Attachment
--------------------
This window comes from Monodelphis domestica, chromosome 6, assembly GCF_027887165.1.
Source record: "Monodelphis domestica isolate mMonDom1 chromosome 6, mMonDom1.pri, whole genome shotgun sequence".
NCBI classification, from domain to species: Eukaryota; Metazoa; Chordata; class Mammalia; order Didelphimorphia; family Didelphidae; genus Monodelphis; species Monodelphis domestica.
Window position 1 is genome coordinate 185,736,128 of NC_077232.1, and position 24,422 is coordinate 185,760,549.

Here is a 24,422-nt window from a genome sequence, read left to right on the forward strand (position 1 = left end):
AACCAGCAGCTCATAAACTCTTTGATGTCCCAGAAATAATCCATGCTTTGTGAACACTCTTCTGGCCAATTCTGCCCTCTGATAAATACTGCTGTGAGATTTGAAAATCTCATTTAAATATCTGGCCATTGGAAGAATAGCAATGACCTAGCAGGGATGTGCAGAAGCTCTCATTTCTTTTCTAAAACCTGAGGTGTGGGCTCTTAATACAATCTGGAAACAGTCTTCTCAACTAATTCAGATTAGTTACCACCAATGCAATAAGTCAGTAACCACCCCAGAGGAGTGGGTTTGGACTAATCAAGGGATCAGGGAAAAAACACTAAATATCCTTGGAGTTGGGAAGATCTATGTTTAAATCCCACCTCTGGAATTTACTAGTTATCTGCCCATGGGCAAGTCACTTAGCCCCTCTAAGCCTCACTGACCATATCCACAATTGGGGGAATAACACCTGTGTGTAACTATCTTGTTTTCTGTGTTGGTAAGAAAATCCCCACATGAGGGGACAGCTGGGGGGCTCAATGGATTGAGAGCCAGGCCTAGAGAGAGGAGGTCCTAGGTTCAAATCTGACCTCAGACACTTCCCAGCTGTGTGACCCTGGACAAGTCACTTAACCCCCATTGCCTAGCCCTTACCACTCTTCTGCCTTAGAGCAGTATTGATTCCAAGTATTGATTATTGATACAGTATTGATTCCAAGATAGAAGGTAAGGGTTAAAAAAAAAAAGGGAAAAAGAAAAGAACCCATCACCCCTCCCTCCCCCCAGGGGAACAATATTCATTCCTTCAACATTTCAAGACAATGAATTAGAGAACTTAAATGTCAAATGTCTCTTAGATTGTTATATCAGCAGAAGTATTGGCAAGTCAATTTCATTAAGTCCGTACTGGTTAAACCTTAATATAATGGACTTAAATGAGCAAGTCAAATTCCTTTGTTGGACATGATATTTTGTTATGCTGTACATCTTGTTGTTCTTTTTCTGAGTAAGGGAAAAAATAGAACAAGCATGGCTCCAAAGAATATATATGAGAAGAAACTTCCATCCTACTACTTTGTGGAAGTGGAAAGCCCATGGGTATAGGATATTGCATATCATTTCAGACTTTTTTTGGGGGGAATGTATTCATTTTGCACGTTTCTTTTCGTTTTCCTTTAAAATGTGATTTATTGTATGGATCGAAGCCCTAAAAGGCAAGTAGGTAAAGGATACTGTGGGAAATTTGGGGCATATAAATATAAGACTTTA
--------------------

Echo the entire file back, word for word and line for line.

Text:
This window comes from Monodelphis domestica, chromosome 6, assembly GCF_027887165.1.
Source record: "Monodelphis domestica isolate mMonDom1 chromosome 6, mMonDom1.pri, whole genome shotgun sequence".
NCBI classification, from domain to species: Eukaryota; Metazoa; Chordata; class Mammalia; order Didelphimorphia; family Didelphidae; genus Monodelphis; species Monodelphis domestica.
Window position 1 is genome coordinate 185,736,128 of NC_077232.1, and position 24,422 is coordinate 185,760,549.

Here is a 24,422-nt window from a genome sequence, read left to right on the forward strand (position 1 = left end):
AACCAGCAGCTCATAAACTCTTTGATGTCCCAGAAATAATCCATGCTTTGTGAACACTCTTCTGGCCAATTCTGCCCTCTGATAAATACTGCTGTGAGATTTGAAAATCTCATTTAAATATCTGGCCATTGGAAGAATAGCAATGACCTAGCAGGGATGTGCAGAAGCTCTCATTTCTTTTCTAAAACCTGAGGTGTGGGCTCTTAATACAATCTGGAAACAGTCTTCTCAACTAATTCAGATTAGTTACCACCAATGCAATAAGTCAGTAACCACCCCAGAGGAGTGGGTTTGGACTAATCAAGGGATCAGGGAAAAAACACTAAATATCCTTGGAGTTGGGAAGATCTATGTTTAAATCCCACCTCTGGAATTTACTAGTTATCTGCCCATGGGCAAGTCACTTAGCCCCTCTAAGCCTCACTGACCATATCCACAATTGGGGGAATAACACCTGTGTGTAACTATCTTGTTTTCTGTGTTGGTAAGAAAATCCCCACATGAGGGGACAGCTGGGGGGCTCAATGGATTGAGAGCCAGGCCTAGAGAGAGGAGGTCCTAGGTTCAAATCTGACCTCAGACACTTCCCAGCTGTGTGACCCTGGACAAGTCACTTAACCCCCATTGCCTAGCCCTTACCACTCTTCTGCCTTAGAGCAGTATTGATTCCAAGTATTGATTATTGATACAGTATTGATTCCAAGATAGAAGGTAAGGGTTAAAAAAAAAAAGGGAAAAAGAAAAGAACCCATCACCCCTCCCTCCCCCCAGGGGAACAATATTCATTCCTTCAACATTTCAAGACAATGAATTAGAGAACTTAAATGTCAAATGTCTCTTAGATTGTTATATCAGCAGAAGTATTGGCAAGTCAATTTCATTAAGTCCGTACTGGTTAAACCTTAATATAATGGACTTAAATGAGCAAGTCAAATTCCTTTGTTGGACATGATATTTTGTTATGCTGTACATCTTGTTGTTCTTTTTCTGAGTAAGGGAAAAAATAGAACAAGCATGGCTCCAAAGAATATATATGAGAAGAAACTTCCATCCTACTACTTTGTGGAAGTGGAAAGCCCATGGGTATAGGATATTGCATATCATTTCAGACTTTTTTTGGGGGGAATGTATTCATTTTGCACGTTTCTTTTCGTTTTCCTTTAAAATGTGATTTATTGTATGGATCGAAGCCCTAAAAGGCAAGTAGGTAAAGGATACTGTGGGAAATTTGGGGCATATAAATATAAGACTTTA